On Sunday I competed in my third Martial Arts tournament, the National All Styles (Round 1) at Ryde Aquatic Centre. It was my second tournament in 2 weeks, after competing in the Sydney All Styles NSW-AKF tournament the weekend before.
NAS is quite a different tournament – it definitely attracted more different styles of Martial Arts, including Karate, Tae Kwon Do, Hapkido, Kung Fu, etc. The sparring is similar, but also quite different to the AKF rules. Many of the techniques that score points in NAS would never have scored in AKF events – which can make it quite challenging and make you fight in a different way than what you’re used to.
I competed in the Continuous Sparring, Forms (Kata) and Point Sparring events and apart from giving my friend Ray a bloody nose, in general I was pretty happy with how I went – coming 2nd (out of 3) in the Kata and 3rd (out of 6) in the Point Sparring.
Please read on to see more images, video and my commentary of all of my events.
My first event for the day was the Continuous Sparring in the Advanced division (5th Kyu to Black Belt – I’m currently 4th Kyu). I hadn’t competed in Continuous Sparring before, and watching the Black Belts do their Point Sparring 15 minutes before had me a little concerned 🙂
Shihan Lliam Worthington, my instructor at Black Belt Martial Arts, told me that continuous sparring is just like bag work with a moving bag. They don’t score individual techniques, they just get a feel for who scored the most points at the end of the 2 minute round.
My first round was against a talented black belt who clearly had better skills, especially with his kicking. I didn’t attack enough and copped a few kicks to the head so he would’ve easily outscored me. Image and video below.
My second round was against Ray Jenkins, a friend and black belt at BBMA. Ray had already fought in 3 rounds previous (one being a draw), as well as his point sparring – so he was a little battered and buggered already. In the first exchange of our round we both went for a lunge jab punch, with both connecting but mine doing a little more damage to his already softened nose, which then started to bleed. The fight was stopped for a few minutes while the medics attended to Ray, but when it started again it just wasn’t the same. I was too nervous to aim for his head again and I think it put both of us off the fight. You’ll see from the video below it was a pretty messy 2 minutes.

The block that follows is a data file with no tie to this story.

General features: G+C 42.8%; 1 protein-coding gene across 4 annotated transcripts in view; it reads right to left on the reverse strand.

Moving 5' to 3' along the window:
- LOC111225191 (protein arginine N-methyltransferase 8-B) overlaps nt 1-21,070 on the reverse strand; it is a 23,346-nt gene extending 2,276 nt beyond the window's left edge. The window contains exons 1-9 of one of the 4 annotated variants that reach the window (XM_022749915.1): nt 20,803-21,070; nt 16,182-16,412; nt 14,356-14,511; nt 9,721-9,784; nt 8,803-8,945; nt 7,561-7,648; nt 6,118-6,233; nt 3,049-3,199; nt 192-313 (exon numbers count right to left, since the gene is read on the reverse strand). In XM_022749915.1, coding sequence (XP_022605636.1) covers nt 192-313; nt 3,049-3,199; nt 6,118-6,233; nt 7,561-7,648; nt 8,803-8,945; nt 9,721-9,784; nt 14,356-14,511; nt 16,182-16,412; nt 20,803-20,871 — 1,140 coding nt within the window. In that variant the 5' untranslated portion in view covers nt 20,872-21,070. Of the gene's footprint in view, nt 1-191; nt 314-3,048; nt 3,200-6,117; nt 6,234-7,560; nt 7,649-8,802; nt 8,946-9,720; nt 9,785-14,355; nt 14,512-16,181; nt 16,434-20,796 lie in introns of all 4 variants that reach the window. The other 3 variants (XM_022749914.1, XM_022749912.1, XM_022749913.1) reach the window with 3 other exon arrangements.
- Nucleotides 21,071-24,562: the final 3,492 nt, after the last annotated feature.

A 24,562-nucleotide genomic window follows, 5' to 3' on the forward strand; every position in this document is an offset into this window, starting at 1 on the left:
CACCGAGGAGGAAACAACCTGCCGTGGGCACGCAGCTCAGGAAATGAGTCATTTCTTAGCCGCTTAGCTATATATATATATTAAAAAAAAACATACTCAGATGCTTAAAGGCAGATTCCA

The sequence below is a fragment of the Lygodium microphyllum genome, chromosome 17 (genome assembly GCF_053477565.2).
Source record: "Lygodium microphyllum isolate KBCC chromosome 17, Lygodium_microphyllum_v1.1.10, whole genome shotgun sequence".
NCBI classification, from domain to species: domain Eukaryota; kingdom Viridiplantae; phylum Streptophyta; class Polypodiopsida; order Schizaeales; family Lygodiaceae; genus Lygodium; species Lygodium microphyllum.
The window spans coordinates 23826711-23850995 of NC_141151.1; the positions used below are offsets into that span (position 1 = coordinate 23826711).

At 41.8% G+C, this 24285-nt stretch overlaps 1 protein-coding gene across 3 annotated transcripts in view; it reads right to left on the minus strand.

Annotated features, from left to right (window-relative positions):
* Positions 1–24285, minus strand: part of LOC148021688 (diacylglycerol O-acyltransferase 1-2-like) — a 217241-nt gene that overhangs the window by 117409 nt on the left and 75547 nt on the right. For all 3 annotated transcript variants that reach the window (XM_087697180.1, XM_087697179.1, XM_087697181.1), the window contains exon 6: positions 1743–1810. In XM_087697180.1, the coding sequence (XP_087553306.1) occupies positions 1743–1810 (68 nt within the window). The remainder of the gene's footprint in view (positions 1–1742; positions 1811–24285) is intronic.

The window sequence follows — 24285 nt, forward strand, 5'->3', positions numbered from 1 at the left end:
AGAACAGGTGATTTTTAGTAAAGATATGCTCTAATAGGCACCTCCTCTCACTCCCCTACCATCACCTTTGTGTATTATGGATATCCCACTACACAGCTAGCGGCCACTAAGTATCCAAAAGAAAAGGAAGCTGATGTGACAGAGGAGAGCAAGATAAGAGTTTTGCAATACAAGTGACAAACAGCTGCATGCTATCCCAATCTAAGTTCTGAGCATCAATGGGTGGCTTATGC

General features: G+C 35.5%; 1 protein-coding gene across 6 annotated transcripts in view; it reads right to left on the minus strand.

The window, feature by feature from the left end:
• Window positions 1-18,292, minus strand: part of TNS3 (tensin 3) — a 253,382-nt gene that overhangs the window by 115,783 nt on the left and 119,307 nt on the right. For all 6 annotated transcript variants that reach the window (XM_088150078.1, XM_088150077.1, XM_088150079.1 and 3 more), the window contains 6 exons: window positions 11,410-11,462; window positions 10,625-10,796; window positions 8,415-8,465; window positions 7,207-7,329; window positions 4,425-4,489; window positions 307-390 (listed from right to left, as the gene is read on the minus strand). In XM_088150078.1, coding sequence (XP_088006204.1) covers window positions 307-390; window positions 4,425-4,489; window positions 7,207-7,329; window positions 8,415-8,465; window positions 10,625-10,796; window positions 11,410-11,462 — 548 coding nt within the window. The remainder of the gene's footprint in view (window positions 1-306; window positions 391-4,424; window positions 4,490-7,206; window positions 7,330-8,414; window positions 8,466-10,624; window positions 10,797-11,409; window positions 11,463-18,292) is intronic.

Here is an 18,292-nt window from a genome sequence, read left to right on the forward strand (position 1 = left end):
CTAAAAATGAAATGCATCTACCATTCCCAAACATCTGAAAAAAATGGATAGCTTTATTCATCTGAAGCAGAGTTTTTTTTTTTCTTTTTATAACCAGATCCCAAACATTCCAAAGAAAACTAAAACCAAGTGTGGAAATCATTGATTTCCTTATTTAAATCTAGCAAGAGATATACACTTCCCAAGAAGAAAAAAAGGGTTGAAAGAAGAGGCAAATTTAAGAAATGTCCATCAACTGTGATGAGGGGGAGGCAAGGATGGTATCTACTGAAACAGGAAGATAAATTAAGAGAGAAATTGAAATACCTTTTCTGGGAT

I received a warning and Ray won the match. I think he came 3rd over all (out of 5).
The continuous sparring was an interesting beast. The adult matches were pretty clean and looked just like a “free sparring” drill we do in class but with a little more effort. However watching some of the kids (14-17 yrs) do it, it was just embarrassing.
It was literally just charge at the other person throwing arms out at them. No style, no technique. Just so so messy. And the person that “attacked” won!?? Several times I saw a better technical and strategical fighter lose to someone who just kept charging at them. In the adult matches, if someone did that, a very firm reverse punch to the chest or front kick to the belly would stop them charging at you, but in the kids matches they were much stricter on contact and so there was nothing the “defenders” could do as the attacker just kept moving forward without fear. The ones who tried to fight back with too much contact received warnings and one guy was even disqualified.
It just did nothing for the sport, it looked really really bad and didn’t teach the kids anything.
I’m not sure if I’ll do continuous sparring again next time; like I said the adults was much cleaner and it was a good warmup but gee it’s tiring. Point sparring feels like it’s over in 20 seconds and continuous sparring feels like it goes for 5 minutes 🙂